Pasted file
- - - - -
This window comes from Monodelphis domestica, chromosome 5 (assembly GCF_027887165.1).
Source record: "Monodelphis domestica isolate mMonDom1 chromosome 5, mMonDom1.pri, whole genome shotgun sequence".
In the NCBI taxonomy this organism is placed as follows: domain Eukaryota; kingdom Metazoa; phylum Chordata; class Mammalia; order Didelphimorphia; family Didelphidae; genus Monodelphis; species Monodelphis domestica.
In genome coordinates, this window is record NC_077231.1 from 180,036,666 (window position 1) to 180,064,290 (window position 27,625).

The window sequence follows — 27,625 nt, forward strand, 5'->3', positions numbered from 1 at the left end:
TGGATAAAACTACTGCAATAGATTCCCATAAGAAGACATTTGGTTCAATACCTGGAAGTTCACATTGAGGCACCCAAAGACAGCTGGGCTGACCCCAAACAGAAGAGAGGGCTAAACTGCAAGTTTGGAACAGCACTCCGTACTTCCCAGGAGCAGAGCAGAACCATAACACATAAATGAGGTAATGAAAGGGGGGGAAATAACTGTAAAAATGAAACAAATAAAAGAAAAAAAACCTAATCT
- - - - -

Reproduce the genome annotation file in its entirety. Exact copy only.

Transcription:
This window comes from Monodelphis domestica, chromosome 5 (assembly GCF_027887165.1).
Source record: "Monodelphis domestica isolate mMonDom1 chromosome 5, mMonDom1.pri, whole genome shotgun sequence".
In the NCBI taxonomy this organism is placed as follows: domain Eukaryota; kingdom Metazoa; phylum Chordata; class Mammalia; order Didelphimorphia; family Didelphidae; genus Monodelphis; species Monodelphis domestica.
In genome coordinates, this window is record NC_077231.1 from 180,036,666 (window position 1) to 180,064,290 (window position 27,625).

The window sequence follows — 27,625 nt, forward strand, 5'->3', positions numbered from 1 at the left end:
TGGATAAAACTACTGCAATAGATTCCCATAAGAAGACATTTGGTTCAATACCTGGAAGTTCACATTGAGGCACCCAAAGACAGCTGGGCTGACCCCAAACAGAAGAGAGGGCTAAACTGCAAGTTTGGAACAGCACTCCGTACTTCCCAGGAGCAGAGCAGAACCATAACACATAAATGAGGTAATGAAAGGGGGGGAAATAACTGTAAAAATGAAACAAATAAAAGAAAAAAAACCTAATCT